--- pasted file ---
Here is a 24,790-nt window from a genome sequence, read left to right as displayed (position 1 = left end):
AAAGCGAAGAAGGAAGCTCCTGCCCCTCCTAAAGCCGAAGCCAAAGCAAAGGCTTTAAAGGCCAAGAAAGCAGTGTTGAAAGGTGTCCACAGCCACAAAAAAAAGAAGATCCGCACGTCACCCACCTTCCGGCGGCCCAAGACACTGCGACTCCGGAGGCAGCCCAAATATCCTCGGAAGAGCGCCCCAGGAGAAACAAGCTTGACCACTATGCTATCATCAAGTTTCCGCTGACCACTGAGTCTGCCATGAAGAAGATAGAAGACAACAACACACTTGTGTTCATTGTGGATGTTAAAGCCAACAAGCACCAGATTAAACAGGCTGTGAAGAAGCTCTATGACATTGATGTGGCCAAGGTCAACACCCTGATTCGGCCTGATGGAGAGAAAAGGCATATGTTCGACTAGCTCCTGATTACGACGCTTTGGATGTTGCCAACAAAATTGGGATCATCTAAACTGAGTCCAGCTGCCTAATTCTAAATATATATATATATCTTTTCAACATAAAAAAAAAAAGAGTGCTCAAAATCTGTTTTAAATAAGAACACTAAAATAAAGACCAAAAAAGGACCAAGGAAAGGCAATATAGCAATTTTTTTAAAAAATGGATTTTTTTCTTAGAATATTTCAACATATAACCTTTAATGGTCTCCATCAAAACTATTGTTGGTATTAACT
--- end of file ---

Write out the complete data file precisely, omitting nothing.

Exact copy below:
Here is a 24,790-nt window from a genome sequence, read left to right as displayed (position 1 = left end):
AAAGCGAAGAAGGAAGCTCCTGCCCCTCCTAAAGCCGAAGCCAAAGCAAAGGCTTTAAAGGCCAAGAAAGCAGTGTTGAAAGGTGTCCACAGCCACAAAAAAAAGAAGATCCGCACGTCACCCACCTTCCGGCGGCCCAAGACACTGCGACTCCGGAGGCAGCCCAAATATCCTCGGAAGAGCGCCCCAGGAGAAACAAGCTTGACCACTATGCTATCATCAAGTTTCCGCTGACCACTGAGTCTGCCATGAAGAAGATAGAAGACAACAACACACTTGTGTTCATTGTGGATGTTAAAGCCAACAAGCACCAGATTAAACAGGCTGTGAAGAAGCTCTATGACATTGATGTGGCCAAGGTCAACACCCTGATTCGGCCTGATGGAGAGAAAAGGCATATGTTCGACTAGCTCCTGATTACGACGCTTTGGATGTTGCCAACAAAATTGGGATCATCTAAACTGAGTCCAGCTGCCTAATTCTAAATATATATATATATCTTTTCAACATAAAAAAAAAAAGAGTGCTCAAAATCTGTTTTAAATAAGAACACTAAAATAAAGACCAAAAAAGGACCAAGGAAAGGCAATATAGCAATTTTTTTAAAAAATGGATTTTTTTCTTAGAATATTTCAACATATAACCTTTAATGGTCTCCATCAAAACTATTGTTGGTATTAACT